Though Matthew 5:13-20 is one Gospel reading in the lectionary, the passage is actually three distinct units. For a children’s sermon I think it is wisest to just pick one.
When telling a Bible story to children, I like to imagine the conversations that might have led to the little scene included in the Bible, or that might have grown from it.
And in a children’s sermon I try to mention that I’m doing this, since if the kids look up the story on their own they won’t find my imagined conversation.
One day, when Jesus was talking to his friends, he said something quite surprising.
You are the light of the world!” he said.
Sometimes when I think about what Jesus said, I sort of imagine what the rest of the conversation might have sounded like. I wonder if that day it might have gone something like this…
“Hey you guys,” said Jesus, “I want to tell you something really important. You are the light of the world!”
Nathaniel, who was always a bit critical, rolled his eyes and said “Um, Jesus, I don’t think so. The sun in the sky is the light of the the world. I mean, duh.”
“O sure,” said Jesus. “The sun helps you see where you are going. But you, Nathaniel, show people what the kingdom of heaven is about. That’s the kind of light the world really needs.”
“How come Nathaniel gets to be the light of the world,” asked John. “I thought you loved me most. Why can’t I be the light of the world?”
Jesus looked at him and said “Oh John, don’t worry. You are the light of the world too.”
His friend Mary was there, sitting and listening. Jesus saw she was looking sad, and asked, “What’s wrong Mary?”
She said “How come only the boys get to be the light of the world? I want to be the light of the world too!”
Jesus turned to her and said, “Mary, of course girls can be the light of the world too. You are totally the light of the world.”
Thomas, who always asked the hard questions, said, “I don’t get it. None of us is so special. We don’t know much about the kingdom of heaven. How are we supposed to be the light of the world?”
Jesus said, “Good question Tom. When you do the kinds of things I do, then you show people what the kingdom of heaven is like.”
Thomas asked, “Like when you heal sick people?”
Jesus said, “Yep. Or when I welcome lonely people. Or when I feed hungry people. All that good stuff — every bit of kindness and love.”
There was a pause for a minute while everybody thought about that.
Then Peter got a gleam in his eye. “This sounds pretty great. I’ll do some good things in the world and everyone will like me. They’ll all say ‘Wow! That Peter is awesome! He’s like the light of the world!”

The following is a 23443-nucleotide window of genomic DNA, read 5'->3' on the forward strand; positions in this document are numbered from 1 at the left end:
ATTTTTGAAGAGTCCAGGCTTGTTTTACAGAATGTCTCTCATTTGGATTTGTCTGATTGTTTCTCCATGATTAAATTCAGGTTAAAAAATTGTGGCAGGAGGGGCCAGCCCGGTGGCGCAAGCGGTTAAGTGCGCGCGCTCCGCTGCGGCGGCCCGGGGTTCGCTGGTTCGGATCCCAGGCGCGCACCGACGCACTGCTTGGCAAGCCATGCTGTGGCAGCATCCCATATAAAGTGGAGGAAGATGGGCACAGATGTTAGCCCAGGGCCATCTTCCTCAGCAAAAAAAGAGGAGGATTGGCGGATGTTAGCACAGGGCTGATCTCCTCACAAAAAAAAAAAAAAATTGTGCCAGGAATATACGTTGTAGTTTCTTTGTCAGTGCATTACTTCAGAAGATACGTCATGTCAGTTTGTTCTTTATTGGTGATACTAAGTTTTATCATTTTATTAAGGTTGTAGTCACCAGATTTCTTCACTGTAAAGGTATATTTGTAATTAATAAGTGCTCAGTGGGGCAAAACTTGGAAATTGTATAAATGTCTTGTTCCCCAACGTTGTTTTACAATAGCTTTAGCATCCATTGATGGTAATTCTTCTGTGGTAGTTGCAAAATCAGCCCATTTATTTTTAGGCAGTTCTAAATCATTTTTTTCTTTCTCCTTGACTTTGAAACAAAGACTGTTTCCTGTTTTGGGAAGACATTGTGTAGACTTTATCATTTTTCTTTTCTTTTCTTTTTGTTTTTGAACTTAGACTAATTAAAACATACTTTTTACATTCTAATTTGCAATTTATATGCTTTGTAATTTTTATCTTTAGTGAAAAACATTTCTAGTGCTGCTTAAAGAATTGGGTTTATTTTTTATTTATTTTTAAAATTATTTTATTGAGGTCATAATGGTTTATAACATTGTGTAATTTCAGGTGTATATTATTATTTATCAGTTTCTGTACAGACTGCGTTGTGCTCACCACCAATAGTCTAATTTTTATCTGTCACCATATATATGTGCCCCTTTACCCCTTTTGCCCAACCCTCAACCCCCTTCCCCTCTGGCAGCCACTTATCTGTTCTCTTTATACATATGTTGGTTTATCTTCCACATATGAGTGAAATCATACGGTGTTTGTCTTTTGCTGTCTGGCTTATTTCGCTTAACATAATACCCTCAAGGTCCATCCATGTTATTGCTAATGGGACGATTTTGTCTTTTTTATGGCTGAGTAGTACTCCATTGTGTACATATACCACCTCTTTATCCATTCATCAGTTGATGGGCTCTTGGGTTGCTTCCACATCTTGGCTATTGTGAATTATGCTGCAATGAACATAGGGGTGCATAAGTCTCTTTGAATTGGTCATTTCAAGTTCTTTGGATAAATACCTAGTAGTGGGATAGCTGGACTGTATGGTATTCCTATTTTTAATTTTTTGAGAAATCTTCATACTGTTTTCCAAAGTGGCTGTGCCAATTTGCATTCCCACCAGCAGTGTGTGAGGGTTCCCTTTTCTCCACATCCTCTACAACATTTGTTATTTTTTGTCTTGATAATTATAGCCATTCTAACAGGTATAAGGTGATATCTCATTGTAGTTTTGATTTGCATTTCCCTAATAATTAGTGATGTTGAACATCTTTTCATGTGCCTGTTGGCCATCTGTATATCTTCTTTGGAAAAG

Some of Jesus’ friends thought that sounded good. But some of the others grumbled — Peter was always trying to sound important.
“No, Peter,” said Jesus. “If you are shining the light on yourself, you aren’t being the light of the world.”
“Why not?” asked Peter.
Jesus said “On a dark night, if you bring out a bright flaming torch people don’t stare at the torch. They use the torch’s light to see what’s around them. You are the light of the world when the good things you do help people see more clearly how wonderful God is.”
There was silence for a minute again.
Then Peter said, “That sounds harder.”
And Jesus said, “Yeah, but you can do it. You are the light of the world.”
- I wonder what helps you see what the kingdom of heaven is like?
- I wonder what kinds of things you and I do that shine like light?
- I wonder if people think about God when you and I do things?
If you like this children’s sermon, I hope you’ll share it using the buttons below. If you decide to use it, I hope you’ll let me know how it goes!
Carol Bayma says
This is a great sermon, Gary! It’s the kind of childrens sermon to which honest Christians of any age respond, that is the message I needed to hear — and did. Loved your gently pointed questions.
One question on the comment by Jesus near the end of the story, i.e. ” if you bring out a bright flaming torch people don’t start at the torch.” Did you intend to write “s-t-a-r-e”?
Gary Neal Hansen says
Thank you so much Carol!
If the “gently pointed questions” are the “I wonder…” questions at then end, this is something I learned from helping lead the “Young Children in Worship” program at our church in Dubuque. They told the stories of Scripture in gentle evocative ways, and then asked “wondering questions”. I FAR prefer this to a more directive approach, telling kids what they are supposed to believe and do in response to Scripture. Better to invite them to think and feel and explore God’s stories.
And thanks for the heads up on the typo. Just fixed it.